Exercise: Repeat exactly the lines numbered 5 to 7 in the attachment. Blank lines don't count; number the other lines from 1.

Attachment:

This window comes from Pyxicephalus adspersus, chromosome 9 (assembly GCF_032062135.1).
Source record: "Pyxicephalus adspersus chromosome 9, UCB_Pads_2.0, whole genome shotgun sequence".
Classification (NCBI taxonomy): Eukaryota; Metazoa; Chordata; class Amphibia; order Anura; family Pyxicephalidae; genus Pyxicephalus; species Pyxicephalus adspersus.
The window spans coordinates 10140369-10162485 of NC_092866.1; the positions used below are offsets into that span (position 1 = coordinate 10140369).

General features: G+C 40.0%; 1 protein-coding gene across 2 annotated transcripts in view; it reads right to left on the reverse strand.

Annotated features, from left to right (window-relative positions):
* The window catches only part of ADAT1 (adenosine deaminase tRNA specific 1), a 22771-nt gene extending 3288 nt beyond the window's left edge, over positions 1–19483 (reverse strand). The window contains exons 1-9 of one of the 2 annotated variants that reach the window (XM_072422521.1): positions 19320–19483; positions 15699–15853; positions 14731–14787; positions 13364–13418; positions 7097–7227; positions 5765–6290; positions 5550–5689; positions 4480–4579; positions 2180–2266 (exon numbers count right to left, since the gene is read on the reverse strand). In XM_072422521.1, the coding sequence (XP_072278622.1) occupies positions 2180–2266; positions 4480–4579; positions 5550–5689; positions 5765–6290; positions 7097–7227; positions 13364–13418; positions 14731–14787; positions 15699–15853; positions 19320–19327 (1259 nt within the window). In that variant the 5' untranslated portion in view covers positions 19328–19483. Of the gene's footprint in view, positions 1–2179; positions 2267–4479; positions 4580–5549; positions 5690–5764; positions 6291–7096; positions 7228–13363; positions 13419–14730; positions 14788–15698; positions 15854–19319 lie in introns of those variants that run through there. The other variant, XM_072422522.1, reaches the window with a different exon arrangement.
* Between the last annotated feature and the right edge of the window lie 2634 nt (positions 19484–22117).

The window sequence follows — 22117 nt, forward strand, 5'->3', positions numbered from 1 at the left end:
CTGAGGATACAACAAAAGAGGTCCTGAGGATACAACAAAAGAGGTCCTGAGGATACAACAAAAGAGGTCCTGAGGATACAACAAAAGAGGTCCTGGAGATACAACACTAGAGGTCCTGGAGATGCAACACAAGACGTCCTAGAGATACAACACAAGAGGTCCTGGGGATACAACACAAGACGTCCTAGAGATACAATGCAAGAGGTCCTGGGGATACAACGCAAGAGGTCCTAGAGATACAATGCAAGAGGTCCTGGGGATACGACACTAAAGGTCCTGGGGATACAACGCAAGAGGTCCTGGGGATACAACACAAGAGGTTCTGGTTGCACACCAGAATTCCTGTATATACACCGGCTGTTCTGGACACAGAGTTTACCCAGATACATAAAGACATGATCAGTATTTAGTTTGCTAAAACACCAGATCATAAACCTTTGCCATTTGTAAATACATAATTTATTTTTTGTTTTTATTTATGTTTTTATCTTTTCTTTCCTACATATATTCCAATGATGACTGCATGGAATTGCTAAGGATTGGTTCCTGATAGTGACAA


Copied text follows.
General features: G+C 40.0%; 1 protein-coding gene across 2 annotated transcripts in view; it reads right to left on the reverse strand.

Annotated features, from left to right (window-relative positions):
* The window catches only part of ADAT1 (adenosine deaminase tRNA specific 1), a 22771-nt gene extending 3288 nt beyond the window's left edge, over positions 1–19483 (reverse strand). The window contains exons 1-9 of one of the 2 annotated variants that reach the window (XM_072422521.1): positions 19320–19483; positions 15699–15853; positions 14731–14787; positions 13364–13418; positions 7097–7227; positions 5765–6290; positions 5550–5689; positions 4480–4579; positions 2180–2266 (exon numbers count right to left, since the gene is read on the reverse strand). In XM_072422521.1, the coding sequence (XP_072278622.1) occupies positions 2180–2266; positions 4480–4579; positions 5550–5689; positions 5765–6290; positions 7097–7227; positions 13364–13418; positions 14731–14787; positions 15699–15853; positions 19320–19327 (1259 nt within the window). In that variant the 5' untranslated portion in view covers positions 19328–19483. Of the gene's footprint in view, positions 1–2179; positions 2267–4479; positions 4580–5549; positions 5690–5764; positions 6291–7096; positions 7228–13363; positions 13419–14730; positions 14788–15698; positions 15854–19319 lie in introns of those variants that run through there. The other variant, XM_072422522.1, reaches the window with a different exon arrangement.